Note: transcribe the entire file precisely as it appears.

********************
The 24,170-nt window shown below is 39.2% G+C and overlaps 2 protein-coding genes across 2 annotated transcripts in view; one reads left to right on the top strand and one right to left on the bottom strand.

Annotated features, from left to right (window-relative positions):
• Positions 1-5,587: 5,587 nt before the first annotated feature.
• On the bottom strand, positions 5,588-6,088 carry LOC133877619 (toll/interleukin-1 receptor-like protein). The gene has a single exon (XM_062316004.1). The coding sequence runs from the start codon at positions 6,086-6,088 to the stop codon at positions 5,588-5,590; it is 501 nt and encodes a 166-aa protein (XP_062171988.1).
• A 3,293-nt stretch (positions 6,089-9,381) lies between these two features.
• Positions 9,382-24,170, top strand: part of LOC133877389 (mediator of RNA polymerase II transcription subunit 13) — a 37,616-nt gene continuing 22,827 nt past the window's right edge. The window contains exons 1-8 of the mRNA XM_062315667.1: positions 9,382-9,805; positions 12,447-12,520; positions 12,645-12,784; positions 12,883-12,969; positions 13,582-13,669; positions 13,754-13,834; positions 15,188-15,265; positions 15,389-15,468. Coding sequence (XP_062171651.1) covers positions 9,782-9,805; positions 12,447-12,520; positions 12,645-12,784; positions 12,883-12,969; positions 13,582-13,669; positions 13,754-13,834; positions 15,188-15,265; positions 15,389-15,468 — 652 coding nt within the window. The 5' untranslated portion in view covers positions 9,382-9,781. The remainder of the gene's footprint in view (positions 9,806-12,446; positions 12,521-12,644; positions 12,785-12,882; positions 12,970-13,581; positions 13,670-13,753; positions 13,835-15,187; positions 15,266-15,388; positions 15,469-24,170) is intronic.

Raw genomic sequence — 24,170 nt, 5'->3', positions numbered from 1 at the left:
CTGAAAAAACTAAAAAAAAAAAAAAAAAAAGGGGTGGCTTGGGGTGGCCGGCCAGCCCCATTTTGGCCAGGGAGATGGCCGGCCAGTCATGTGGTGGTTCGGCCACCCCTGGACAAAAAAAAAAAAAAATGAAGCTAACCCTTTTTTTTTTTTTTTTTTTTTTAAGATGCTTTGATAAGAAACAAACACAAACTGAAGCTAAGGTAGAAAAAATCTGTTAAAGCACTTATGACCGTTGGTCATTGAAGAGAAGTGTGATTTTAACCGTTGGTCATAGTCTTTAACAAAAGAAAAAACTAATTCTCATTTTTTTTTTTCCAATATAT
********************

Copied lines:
The 24,170-nt window shown below is 39.2% G+C and overlaps 2 protein-coding genes across 2 annotated transcripts in view; one reads left to right on the top strand and one right to left on the bottom strand.

Annotated features, from left to right (window-relative positions):
• Positions 1-5,587: 5,587 nt before the first annotated feature.
• On the bottom strand, positions 5,588-6,088 carry LOC133877619 (toll/interleukin-1 receptor-like protein). The gene has a single exon (XM_062316004.1). The coding sequence runs from the start codon at positions 6,086-6,088 to the stop codon at positions 5,588-5,590; it is 501 nt and encodes a 166-aa protein (XP_062171988.1).
• A 3,293-nt stretch (positions 6,089-9,381) lies between these two features.
• Positions 9,382-24,170, top strand: part of LOC133877389 (mediator of RNA polymerase II transcription subunit 13) — a 37,616-nt gene continuing 22,827 nt past the window's right edge. The window contains exons 1-8 of the mRNA XM_062315667.1: positions 9,382-9,805; positions 12,447-12,520; positions 12,645-12,784; positions 12,883-12,969; positions 13,582-13,669; positions 13,754-13,834; positions 15,188-15,265; positions 15,389-15,468. Coding sequence (XP_062171651.1) covers positions 9,782-9,805; positions 12,447-12,520; positions 12,645-12,784; positions 12,883-12,969; positions 13,582-13,669; positions 13,754-13,834; positions 15,188-15,265; positions 15,389-15,468 — 652 coding nt within the window. The 5' untranslated portion in view covers positions 9,382-9,781. The remainder of the gene's footprint in view (positions 9,806-12,446; positions 12,521-12,644; positions 12,785-12,882; positions 12,970-13,581; positions 13,670-13,753; positions 13,835-15,187; positions 15,266-15,388; positions 15,469-24,170) is intronic.

Raw genomic sequence — 24,170 nt, 5'->3', positions numbered from 1 at the left:
CTGAAAAAACTAAAAAAAAAAAAAAAAAAAGGGGTGGCTTGGGGTGGCCGGCCAGCCCCATTTTGGCCAGGGAGATGGCCGGCCAGTCATGTGGTGGTTCGGCCACCCCTGGACAAAAAAAAAAAAAAATGAAGCTAACCCTTTTTTTTTTTTTTTTTTTTTTAAGATGCTTTGATAAGAAACAAACACAAACTGAAGCTAAGGTAGAAAAAATCTGTTAAAGCACTTATGACCGTTGGTCATTGAAGAGAAGTGTGATTTTAACCGTTGGTCATAGTCTTTAACAAAAGAAAAAACTAATTCTCATTTTTTTTTTTCCAATATAT